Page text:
Subsequently, I began to look at the themes and point of views that a novel projects. Identifying themes has helped in shortlisting what I find relevant or not. In one novel, you might find a narrative that is relevant to more than one issue of development, which makes it even more interesting. An example is Alice Walker’s The Color Purple, which covers issues of race, domestic violence, religion and sexuality in compelling ways.
Generally a work of fiction that presents people or a character in a natural state dealing with an issue of conflict that inhibits their freedom and ability to live better lives in their society is relevant. Conflicts always exist in novels. It becomes more relevant to me when a novel’s central conflict is one that I can relate with in the present day’s development space.
In the years of maintaining the blog, I have linked up with reading partners who are also development practitioners and share my passion, so I get recommendations from them or have them seek my recommendations on novels relating to different areas of development. My reading partner Victoria Nwogu, a gender specialist with the United Nations, is an ardent reader who will always come up with suggestions and engage me in critical discussions that bring even more enriching perspectives. There is some validation in knowing that I am not the only one reading novels with the lens of a development practitioner.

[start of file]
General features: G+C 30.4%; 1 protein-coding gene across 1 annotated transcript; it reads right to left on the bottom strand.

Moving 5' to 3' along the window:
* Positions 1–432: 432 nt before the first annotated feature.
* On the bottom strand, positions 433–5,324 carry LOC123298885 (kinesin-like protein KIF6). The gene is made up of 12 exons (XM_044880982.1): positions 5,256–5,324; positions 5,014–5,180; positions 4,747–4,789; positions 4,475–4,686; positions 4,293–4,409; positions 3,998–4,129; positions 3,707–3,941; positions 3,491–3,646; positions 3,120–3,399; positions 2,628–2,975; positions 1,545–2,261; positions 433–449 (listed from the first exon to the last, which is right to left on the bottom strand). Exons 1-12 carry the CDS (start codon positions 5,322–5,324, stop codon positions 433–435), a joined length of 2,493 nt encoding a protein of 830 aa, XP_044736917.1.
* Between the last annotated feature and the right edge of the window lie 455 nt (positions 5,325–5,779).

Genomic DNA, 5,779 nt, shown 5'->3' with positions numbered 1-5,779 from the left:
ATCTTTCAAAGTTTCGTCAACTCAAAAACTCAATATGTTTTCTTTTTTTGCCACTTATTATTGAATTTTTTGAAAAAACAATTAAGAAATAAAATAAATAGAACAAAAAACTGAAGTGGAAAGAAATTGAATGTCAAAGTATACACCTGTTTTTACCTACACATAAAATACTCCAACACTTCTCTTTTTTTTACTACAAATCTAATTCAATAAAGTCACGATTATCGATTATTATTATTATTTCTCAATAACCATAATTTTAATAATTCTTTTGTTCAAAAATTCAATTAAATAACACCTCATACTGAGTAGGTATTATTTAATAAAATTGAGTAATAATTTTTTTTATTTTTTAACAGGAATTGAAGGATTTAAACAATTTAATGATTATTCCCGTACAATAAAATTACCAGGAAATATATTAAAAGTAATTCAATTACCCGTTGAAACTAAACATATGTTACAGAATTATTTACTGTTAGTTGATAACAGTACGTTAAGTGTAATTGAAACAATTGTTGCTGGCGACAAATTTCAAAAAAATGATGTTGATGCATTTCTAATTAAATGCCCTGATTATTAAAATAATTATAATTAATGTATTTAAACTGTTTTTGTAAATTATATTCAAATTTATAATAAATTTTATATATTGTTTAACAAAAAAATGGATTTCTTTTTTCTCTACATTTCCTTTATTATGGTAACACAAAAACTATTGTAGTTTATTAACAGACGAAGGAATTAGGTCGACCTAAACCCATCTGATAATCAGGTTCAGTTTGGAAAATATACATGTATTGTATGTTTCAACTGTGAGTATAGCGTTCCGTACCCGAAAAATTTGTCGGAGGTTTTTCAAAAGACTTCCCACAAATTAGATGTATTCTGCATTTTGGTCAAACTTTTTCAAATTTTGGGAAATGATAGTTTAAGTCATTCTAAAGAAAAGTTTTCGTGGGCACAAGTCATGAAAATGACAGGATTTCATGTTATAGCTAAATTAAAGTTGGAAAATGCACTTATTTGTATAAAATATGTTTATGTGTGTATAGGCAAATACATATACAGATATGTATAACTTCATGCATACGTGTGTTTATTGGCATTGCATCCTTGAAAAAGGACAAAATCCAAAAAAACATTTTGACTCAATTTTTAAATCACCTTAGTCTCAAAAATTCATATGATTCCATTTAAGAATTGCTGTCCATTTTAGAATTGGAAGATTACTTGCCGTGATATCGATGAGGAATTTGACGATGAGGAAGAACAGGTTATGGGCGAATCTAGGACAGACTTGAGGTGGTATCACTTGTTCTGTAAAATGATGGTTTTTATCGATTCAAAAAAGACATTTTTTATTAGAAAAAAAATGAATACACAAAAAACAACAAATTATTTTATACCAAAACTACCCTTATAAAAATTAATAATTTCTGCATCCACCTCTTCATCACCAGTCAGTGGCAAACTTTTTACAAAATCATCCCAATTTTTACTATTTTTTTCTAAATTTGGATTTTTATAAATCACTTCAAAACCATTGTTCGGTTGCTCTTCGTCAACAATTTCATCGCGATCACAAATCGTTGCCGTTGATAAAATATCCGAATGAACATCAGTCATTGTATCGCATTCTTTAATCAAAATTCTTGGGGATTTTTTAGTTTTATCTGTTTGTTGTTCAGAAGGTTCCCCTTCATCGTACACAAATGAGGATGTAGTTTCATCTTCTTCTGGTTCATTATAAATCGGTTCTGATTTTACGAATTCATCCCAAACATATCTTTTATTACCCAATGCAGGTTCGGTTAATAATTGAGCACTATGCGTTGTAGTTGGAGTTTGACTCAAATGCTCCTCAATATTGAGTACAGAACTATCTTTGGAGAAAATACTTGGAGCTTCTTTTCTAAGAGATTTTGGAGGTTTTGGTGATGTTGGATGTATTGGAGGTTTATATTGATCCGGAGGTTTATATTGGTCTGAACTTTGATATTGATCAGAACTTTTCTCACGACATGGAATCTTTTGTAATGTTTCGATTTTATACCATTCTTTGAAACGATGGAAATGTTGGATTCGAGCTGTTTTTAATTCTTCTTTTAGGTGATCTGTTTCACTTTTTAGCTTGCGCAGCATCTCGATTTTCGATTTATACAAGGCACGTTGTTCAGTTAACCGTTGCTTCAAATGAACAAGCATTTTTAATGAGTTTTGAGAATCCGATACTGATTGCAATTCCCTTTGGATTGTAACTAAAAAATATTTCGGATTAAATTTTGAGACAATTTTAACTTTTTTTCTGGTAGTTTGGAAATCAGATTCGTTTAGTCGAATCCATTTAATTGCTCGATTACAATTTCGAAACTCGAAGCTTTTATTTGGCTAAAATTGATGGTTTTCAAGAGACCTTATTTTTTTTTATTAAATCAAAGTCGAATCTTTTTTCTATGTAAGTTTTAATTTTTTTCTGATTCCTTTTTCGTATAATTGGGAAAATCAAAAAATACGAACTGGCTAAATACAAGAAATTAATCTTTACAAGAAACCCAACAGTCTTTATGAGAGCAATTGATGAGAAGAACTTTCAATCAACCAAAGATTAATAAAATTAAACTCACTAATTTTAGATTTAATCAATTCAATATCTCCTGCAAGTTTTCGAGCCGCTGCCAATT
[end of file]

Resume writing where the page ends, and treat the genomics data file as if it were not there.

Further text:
I may be biased, but I particularly like the writing of older authors who write to inspire social change, as opposed to younger ones, who I often find focus their books more on entertainment.
Is there an author — or work of fiction — who has changed how you approach your work as a development professional?
Many authors have equipped me with in-depth knowledge and an ability to better communicate the issues I work on. For example, I once studied the works of Robert Chambers on Seasonal Dimensions to Rural Poverty. As someone who grew up in both semi-rural and urban areas, I could understand it, but explaining it to others was difficult. Then I read The Diaries of a Dead African, a novel by Chuma Nwokolo. The narratives of the character Meme Jummai were like a gift to anyone who wanted to understand poverty, household food security and the seasons of hunger as experienced by subsistence farmers. I could place this novel beside academic textbooks on poverty and food security; just like I would place George Orwell’s Animal Farm beside any academic writing of the Russian Revolution.
I will never forget how Nathan Filer’s novel The Shock of the Fall taught me so much about mental illness, a topic which is gaining attention every day in the health sector. Other novels like Virginia Woolf’s Miss Dalloway and Charlotte Brontë’s Jane Eyre have highlighted mental illness, but Nathan Filer’s fictional narrative made me feel mentally ill and built empathy. That is an experience no academic text could give.